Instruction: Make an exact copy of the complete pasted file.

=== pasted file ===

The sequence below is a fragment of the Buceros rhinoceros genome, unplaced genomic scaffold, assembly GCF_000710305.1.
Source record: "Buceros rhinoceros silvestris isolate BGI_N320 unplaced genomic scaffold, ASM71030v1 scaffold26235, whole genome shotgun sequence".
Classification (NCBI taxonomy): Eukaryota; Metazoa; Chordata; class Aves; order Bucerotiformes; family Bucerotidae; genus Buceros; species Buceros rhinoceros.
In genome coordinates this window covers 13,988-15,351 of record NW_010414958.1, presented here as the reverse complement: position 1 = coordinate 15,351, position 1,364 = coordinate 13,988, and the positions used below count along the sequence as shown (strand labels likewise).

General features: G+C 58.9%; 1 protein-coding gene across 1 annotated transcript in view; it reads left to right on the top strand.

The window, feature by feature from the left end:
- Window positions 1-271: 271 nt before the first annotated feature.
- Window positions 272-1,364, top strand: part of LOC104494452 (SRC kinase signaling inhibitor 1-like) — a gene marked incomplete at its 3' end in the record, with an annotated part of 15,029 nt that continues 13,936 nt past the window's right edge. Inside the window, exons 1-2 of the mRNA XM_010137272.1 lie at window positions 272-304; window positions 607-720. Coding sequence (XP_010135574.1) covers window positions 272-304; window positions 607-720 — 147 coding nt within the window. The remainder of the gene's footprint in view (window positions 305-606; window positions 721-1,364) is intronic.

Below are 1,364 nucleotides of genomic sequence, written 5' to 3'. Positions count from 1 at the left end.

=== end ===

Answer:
The sequence below is a fragment of the Buceros rhinoceros genome, unplaced genomic scaffold, assembly GCF_000710305.1.
Source record: "Buceros rhinoceros silvestris isolate BGI_N320 unplaced genomic scaffold, ASM71030v1 scaffold26235, whole genome shotgun sequence".
Classification (NCBI taxonomy): Eukaryota; Metazoa; Chordata; class Aves; order Bucerotiformes; family Bucerotidae; genus Buceros; species Buceros rhinoceros.
In genome coordinates this window covers 13,988-15,351 of record NW_010414958.1, presented here as the reverse complement: position 1 = coordinate 15,351, position 1,364 = coordinate 13,988, and the positions used below count along the sequence as shown (strand labels likewise).

General features: G+C 58.9%; 1 protein-coding gene across 1 annotated transcript in view; it reads left to right on the top strand.

The window, feature by feature from the left end:
- Window positions 1-271: 271 nt before the first annotated feature.
- Window positions 272-1,364, top strand: part of LOC104494452 (SRC kinase signaling inhibitor 1-like) — a gene marked incomplete at its 3' end in the record, with an annotated part of 15,029 nt that continues 13,936 nt past the window's right edge. Inside the window, exons 1-2 of the mRNA XM_010137272.1 lie at window positions 272-304; window positions 607-720. Coding sequence (XP_010135574.1) covers window positions 272-304; window positions 607-720 — 147 coding nt within the window. The remainder of the gene's footprint in view (window positions 305-606; window positions 721-1,364) is intronic.

Below are 1,364 nucleotides of genomic sequence, written 5' to 3'. Positions count from 1 at the left end.